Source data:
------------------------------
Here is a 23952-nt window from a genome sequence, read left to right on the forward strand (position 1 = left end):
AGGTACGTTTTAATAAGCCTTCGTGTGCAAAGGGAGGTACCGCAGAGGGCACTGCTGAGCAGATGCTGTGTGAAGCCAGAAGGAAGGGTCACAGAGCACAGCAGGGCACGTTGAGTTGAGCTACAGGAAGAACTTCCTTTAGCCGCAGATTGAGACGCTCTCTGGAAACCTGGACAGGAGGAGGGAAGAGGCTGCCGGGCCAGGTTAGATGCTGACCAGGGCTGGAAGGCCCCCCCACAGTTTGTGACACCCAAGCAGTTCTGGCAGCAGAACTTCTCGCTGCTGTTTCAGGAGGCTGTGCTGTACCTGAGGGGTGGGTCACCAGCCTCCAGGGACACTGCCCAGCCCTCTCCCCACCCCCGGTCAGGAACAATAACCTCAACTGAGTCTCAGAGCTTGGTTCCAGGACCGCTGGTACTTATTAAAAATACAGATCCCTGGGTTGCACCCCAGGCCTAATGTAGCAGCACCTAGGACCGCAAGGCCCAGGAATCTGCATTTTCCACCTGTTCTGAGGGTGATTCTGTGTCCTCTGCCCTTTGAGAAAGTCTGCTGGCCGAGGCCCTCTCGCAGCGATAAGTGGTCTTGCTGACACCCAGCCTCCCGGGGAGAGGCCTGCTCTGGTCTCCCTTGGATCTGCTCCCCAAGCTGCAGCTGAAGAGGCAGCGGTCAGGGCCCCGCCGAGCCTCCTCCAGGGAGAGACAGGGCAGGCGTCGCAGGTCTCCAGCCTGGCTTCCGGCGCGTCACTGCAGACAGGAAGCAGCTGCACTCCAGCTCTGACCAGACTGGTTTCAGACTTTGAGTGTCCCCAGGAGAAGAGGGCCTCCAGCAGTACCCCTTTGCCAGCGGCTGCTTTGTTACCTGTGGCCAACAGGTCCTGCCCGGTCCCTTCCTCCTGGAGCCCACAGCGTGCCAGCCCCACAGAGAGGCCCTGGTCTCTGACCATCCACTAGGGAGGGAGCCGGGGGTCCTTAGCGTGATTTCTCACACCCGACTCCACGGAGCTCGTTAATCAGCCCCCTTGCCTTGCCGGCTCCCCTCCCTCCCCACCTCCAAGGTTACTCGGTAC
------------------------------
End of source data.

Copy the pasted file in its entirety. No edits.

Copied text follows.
Here is a 23952-nt window from a genome sequence, read left to right on the forward strand (position 1 = left end):
AGGTACGTTTTAATAAGCCTTCGTGTGCAAAGGGAGGTACCGCAGAGGGCACTGCTGAGCAGATGCTGTGTGAAGCCAGAAGGAAGGGTCACAGAGCACAGCAGGGCACGTTGAGTTGAGCTACAGGAAGAACTTCCTTTAGCCGCAGATTGAGACGCTCTCTGGAAACCTGGACAGGAGGAGGGAAGAGGCTGCCGGGCCAGGTTAGATGCTGACCAGGGCTGGAAGGCCCCCCCACAGTTTGTGACACCCAAGCAGTTCTGGCAGCAGAACTTCTCGCTGCTGTTTCAGGAGGCTGTGCTGTACCTGAGGGGTGGGTCACCAGCCTCCAGGGACACTGCCCAGCCCTCTCCCCACCCCCGGTCAGGAACAATAACCTCAACTGAGTCTCAGAGCTTGGTTCCAGGACCGCTGGTACTTATTAAAAATACAGATCCCTGGGTTGCACCCCAGGCCTAATGTAGCAGCACCTAGGACCGCAAGGCCCAGGAATCTGCATTTTCCACCTGTTCTGAGGGTGATTCTGTGTCCTCTGCCCTTTGAGAAAGTCTGCTGGCCGAGGCCCTCTCGCAGCGATAAGTGGTCTTGCTGACACCCAGCCTCCCGGGGAGAGGCCTGCTCTGGTCTCCCTTGGATCTGCTCCCCAAGCTGCAGCTGAAGAGGCAGCGGTCAGGGCCCCGCCGAGCCTCCTCCAGGGAGAGACAGGGCAGGCGTCGCAGGTCTCCAGCCTGGCTTCCGGCGCGTCACTGCAGACAGGAAGCAGCTGCACTCCAGCTCTGACCAGACTGGTTTCAGACTTTGAGTGTCCCCAGGAGAAGAGGGCCTCCAGCAGTACCCCTTTGCCAGCGGCTGCTTTGTTACCTGTGGCCAACAGGTCCTGCCCGGTCCCTTCCTCCTGGAGCCCACAGCGTGCCAGCCCCACAGAGAGGCCCTGGTCTCTGACCATCCACTAGGGAGGGAGCCGGGGGTCCTTAGCGTGATTTCTCACACCCGACTCCACGGAGCTCGTTAATCAGCCCCCTTGCCTTGCCGGCTCCCCTCCCTCCCCACCTCCAAGGTTACTCGGTAC